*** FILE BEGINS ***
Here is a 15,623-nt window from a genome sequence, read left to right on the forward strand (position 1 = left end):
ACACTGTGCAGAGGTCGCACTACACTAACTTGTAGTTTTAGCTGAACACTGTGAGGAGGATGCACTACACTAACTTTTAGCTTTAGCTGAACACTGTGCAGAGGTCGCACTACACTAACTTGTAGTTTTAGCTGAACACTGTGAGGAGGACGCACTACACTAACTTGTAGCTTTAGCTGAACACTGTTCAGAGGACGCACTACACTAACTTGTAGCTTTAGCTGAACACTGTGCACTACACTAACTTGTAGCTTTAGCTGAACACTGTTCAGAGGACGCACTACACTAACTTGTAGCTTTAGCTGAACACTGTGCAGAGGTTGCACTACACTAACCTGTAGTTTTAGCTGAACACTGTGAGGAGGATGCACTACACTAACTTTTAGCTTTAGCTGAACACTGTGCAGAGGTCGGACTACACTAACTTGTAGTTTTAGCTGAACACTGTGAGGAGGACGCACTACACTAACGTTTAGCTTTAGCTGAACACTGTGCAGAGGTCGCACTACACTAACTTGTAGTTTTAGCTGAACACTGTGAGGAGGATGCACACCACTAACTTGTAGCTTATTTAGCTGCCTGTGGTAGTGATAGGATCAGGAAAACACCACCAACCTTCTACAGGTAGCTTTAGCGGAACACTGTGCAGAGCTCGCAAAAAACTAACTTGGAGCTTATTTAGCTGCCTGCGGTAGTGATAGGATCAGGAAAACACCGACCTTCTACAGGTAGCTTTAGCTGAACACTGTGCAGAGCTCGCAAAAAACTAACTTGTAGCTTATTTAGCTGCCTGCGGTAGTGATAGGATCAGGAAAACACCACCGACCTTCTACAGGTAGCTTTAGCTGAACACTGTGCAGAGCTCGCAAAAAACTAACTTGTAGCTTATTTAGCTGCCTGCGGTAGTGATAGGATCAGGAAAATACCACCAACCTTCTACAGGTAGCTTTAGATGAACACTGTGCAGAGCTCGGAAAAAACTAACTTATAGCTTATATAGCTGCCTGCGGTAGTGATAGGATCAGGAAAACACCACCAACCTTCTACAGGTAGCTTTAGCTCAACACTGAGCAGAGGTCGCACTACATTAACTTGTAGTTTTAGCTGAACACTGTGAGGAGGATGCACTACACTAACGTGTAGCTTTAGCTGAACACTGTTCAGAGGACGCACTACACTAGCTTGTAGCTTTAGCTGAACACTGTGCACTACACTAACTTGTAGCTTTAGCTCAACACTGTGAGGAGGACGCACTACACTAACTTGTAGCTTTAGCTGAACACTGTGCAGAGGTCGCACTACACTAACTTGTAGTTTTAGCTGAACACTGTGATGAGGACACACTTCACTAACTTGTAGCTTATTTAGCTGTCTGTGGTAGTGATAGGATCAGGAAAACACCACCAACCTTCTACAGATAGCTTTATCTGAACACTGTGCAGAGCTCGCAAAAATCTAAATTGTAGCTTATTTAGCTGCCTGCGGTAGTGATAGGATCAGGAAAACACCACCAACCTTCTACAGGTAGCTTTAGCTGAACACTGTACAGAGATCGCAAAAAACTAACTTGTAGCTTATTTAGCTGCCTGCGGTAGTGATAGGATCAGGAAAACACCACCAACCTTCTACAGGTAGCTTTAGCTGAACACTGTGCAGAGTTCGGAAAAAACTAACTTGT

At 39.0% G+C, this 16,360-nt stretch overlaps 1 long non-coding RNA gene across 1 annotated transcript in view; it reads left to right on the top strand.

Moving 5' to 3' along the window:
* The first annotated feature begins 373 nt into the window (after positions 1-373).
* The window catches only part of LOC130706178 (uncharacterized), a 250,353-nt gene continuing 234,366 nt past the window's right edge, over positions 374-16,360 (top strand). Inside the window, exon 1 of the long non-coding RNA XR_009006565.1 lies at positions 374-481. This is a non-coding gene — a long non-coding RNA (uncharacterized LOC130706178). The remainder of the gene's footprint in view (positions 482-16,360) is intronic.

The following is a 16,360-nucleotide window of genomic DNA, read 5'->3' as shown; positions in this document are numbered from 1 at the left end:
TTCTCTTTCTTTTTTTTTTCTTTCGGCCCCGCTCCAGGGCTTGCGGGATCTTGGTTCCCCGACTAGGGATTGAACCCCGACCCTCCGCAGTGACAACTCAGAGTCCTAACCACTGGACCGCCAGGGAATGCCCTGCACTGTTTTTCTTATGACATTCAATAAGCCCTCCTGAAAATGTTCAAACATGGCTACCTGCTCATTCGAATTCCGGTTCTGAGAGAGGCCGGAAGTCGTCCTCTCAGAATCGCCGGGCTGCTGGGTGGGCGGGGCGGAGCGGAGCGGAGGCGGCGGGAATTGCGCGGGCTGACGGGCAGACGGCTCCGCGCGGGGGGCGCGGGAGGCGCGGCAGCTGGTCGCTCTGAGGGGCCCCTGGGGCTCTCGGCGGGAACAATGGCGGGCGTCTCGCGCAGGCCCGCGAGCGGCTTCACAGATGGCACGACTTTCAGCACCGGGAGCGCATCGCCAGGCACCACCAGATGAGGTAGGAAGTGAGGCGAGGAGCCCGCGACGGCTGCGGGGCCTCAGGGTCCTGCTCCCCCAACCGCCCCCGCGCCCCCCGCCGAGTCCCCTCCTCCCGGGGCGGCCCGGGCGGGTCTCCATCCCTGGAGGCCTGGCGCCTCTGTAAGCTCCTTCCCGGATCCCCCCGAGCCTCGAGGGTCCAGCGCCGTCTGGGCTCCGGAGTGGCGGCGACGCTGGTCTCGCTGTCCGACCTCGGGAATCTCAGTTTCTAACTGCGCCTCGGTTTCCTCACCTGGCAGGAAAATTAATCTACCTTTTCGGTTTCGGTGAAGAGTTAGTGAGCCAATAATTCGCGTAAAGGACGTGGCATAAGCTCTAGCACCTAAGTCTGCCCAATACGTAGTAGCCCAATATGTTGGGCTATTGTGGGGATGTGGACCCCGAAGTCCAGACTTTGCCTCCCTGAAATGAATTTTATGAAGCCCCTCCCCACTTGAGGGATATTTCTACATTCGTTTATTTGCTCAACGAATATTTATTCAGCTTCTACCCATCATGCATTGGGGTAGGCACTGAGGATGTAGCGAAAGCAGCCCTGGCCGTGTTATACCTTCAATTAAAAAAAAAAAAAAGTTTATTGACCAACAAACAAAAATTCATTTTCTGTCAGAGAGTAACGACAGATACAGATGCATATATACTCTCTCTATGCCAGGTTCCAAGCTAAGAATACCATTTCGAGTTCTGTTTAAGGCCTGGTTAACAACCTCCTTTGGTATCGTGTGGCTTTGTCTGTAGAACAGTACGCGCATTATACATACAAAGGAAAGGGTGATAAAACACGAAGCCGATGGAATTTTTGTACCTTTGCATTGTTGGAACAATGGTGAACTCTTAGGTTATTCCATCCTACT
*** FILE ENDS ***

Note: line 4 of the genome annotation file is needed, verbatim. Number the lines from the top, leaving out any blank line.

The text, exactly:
Moving 5' to 3' along the window: